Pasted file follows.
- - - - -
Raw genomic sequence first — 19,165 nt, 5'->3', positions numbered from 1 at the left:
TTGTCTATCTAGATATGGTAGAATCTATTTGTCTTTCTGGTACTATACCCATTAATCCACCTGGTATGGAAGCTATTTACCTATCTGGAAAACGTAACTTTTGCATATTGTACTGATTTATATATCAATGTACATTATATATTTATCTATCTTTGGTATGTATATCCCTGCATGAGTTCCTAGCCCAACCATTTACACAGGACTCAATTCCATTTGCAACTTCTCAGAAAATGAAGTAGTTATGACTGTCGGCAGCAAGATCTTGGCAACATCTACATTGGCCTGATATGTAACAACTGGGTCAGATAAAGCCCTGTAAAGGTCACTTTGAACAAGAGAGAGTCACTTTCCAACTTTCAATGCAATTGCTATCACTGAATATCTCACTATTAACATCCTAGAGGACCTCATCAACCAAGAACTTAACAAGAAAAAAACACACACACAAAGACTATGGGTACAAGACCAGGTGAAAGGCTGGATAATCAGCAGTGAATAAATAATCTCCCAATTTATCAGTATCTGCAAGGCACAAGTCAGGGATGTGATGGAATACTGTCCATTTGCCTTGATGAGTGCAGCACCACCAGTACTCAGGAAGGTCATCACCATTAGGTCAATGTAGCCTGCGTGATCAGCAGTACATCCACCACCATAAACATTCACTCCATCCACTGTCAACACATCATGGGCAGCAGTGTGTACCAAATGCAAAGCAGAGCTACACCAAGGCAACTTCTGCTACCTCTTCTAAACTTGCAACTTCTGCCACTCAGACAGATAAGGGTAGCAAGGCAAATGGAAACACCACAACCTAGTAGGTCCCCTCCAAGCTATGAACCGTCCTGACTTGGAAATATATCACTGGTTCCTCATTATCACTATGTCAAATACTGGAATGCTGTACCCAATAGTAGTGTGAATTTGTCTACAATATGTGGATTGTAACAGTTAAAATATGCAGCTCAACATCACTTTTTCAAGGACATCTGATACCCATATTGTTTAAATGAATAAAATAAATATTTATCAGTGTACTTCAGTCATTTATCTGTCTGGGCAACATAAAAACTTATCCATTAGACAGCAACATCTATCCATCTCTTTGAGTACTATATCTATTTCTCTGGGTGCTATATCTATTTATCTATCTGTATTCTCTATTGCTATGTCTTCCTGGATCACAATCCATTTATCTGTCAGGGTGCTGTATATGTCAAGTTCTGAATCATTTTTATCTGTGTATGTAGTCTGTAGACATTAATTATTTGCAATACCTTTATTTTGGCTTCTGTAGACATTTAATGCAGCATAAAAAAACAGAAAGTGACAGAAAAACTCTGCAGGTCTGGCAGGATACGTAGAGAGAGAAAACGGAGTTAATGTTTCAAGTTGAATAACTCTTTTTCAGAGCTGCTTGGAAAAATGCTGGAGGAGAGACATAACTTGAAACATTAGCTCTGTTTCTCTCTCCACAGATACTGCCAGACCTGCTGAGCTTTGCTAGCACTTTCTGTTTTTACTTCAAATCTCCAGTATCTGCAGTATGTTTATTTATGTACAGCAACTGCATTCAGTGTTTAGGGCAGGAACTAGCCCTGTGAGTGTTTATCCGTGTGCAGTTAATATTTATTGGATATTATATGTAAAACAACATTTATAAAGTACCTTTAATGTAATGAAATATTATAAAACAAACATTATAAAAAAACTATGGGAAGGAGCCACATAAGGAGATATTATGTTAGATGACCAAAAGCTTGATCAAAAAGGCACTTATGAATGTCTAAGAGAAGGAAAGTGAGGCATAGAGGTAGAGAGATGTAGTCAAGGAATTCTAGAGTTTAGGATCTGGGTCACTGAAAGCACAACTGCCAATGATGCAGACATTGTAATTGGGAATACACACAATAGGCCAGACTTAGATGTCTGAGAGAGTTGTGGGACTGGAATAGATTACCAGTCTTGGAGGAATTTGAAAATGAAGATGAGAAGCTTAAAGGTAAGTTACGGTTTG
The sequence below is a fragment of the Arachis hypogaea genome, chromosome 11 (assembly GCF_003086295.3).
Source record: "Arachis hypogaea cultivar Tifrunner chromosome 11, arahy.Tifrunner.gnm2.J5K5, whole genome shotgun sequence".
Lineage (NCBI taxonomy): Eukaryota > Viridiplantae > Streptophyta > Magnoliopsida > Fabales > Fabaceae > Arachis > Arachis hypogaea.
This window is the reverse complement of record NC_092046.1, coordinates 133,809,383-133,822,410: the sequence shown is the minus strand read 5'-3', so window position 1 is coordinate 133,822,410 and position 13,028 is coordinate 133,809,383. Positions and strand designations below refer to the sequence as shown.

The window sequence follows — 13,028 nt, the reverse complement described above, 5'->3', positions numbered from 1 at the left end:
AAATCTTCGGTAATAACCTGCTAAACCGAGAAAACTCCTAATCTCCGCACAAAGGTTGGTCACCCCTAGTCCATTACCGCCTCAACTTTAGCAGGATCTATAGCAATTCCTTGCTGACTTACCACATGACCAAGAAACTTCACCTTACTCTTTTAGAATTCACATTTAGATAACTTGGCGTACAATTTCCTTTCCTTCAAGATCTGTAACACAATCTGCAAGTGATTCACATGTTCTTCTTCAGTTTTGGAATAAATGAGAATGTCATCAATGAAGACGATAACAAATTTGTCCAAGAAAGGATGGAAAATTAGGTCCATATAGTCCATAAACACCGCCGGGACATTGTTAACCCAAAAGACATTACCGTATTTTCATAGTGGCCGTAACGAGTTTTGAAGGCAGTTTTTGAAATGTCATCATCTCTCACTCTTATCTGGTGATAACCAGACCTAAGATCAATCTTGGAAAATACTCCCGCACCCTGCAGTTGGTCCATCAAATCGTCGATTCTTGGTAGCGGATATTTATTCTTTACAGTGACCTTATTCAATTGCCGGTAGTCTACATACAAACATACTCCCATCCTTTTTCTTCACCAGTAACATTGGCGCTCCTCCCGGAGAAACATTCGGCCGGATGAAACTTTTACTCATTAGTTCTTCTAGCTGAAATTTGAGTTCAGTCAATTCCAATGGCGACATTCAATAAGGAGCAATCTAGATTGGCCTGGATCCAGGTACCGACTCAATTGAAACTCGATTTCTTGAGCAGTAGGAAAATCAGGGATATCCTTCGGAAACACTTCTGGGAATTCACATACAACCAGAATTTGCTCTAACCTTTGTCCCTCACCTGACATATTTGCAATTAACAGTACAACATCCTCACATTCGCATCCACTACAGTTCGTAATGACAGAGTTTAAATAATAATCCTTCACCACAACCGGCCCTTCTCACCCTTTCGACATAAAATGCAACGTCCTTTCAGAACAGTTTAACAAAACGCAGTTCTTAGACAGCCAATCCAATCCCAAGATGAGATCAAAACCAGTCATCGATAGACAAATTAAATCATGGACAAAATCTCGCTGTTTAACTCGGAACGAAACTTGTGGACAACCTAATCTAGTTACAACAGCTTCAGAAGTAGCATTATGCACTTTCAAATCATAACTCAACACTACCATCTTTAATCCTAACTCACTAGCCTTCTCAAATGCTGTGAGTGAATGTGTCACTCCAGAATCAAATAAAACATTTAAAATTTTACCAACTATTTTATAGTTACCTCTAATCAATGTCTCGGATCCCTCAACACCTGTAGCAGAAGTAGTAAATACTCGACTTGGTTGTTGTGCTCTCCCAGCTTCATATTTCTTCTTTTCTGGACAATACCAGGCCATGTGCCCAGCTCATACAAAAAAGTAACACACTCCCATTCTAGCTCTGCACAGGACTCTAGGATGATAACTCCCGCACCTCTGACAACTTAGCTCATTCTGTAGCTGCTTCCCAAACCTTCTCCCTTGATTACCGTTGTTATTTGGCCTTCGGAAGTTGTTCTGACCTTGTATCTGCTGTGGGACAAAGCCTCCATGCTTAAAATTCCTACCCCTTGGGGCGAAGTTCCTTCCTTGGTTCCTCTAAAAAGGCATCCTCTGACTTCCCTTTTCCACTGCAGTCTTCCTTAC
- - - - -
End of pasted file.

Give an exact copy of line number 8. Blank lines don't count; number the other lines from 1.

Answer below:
AAATCTTCGGTAATAACCTGCTAAACCGAGAAAACTCCTAATCTCCGCACAAAGGTTGGTCACCCCTAGTCCATTACCGCCTCAACTTTAGCAGGATCTATAGCAATTCCTTGCTGACTTACCACATGACCAAGAAACTTCACCTTACTCTTTTAGAATTCACATTTAGATAACTTGGCGTACAATTTCCTTTCCTTCAAGATCTGTAACACAATCTGCAAGTGATTCACATGTTCTTCTTCAGTTTTGGAATAAATGAGAATGTCATCAATGAAGACGATAACAAATTTGTCCAAGAAAGGATGGAAAATTAGGTCCATATAGTCCATAAACACCGCCGGGACATTGTTAACCCAAAAGACATTACCGTATTTTCATAGTGGCCGTAACGAGTTTTGAAGGCAGTTTTTGAAATGTCATCATCTCTCACTCTTATCTGGTGATAACCAGACCTAAGATCAATCTTGGAAAATACTCCCGCACCCTGCAGTTGGTCCATCAAATCGTCGATTCTTGGTAGCGGATATTTATTCTTTACAGTGACCTTATTCAATTGCCGGTAGTCTACATACAAACATACTCCCATCCTTTTTCTTCACCAGTAACATTGGCGCTCCTCCCGGAGAAACATTCGGCCGGATGAAACTTTTACTCATTAGTTCTTCTAGCTGAAATTTGAGTTCAGTCAATTCCAATGGCGACATTCAATAAGGAGCAATCTAGATTGGCCTGGATCCAGGTACCGACTCAATTGAAACTCGATTTCTTGAGCAGTAGGAAAATCAGGGATATCCTTCGGAAACACTTCTGGGAATTCACATACAACCAGAATTTGCTCTAACCTTTGTCCCTCACCTGACATATTTGCAATTAACAGTACAACATCCTCACATTCGCATCCACTACAGTTCGTAATGACAGAGTTTAAATAATAATCCTTCACCACAACCGGCCCTTCTCACCCTTTCGACATAAAATGCAACGTCCTTTCAGAACAGTTTAACAAAACGCAGTTCTTAGACAGCCAATCCAATCCCAAGATGAGATCAAAACCAGTCATCGATAGACAAATTAAATCATGGACAAAATCTCGCTGTTTAACTCGGAACGAAACTTGTGGACAACCTAATCTAGTTACAACAGCTTCAGAAGTAGCATTATGCACTTTCAAATCATAACTCAACACTACCATCTTTAATCCTAACTCACTAGCCTTCTCAAATGCTGTGAGTGAATGTGTCACTCCAGAATCAAATAAAACATTTAAAATTTTACCAACTATTTTATAGTTACCTCTAATCAATGTCTCGGATCCCTCAACACCTGTAGCAGAAGTAGTAAATACTCGACTTGGTTGTTGTGCTCTCCCAGCTTCATATTTCTTCTTTTCTGGACAATACCAGGCCATGTGCCCAGCTCATACAAAAAAGTAACACACTCCCATTCTAGCTCTGCACAGGACTCTAGGATGATAACTCCCGCACCTCTGACAACTTAGCTCATTCTGTAGCTGCTTCCCAAACCTTCTCCCTTGATTACCGTTGTTATTTGGCCTTCGGAAGTTGTTCTGACCTTGTATCTGCTGTGGGACAAAGCCTCCATGCTTAAAATTCCTACCCCTTGGGGCGAAGTTCCTTCCTTGGTTCCTCTAAAAAGGCATCCTCTGACTTCCCTTTTCCACTGCAGTCTTCCTTAC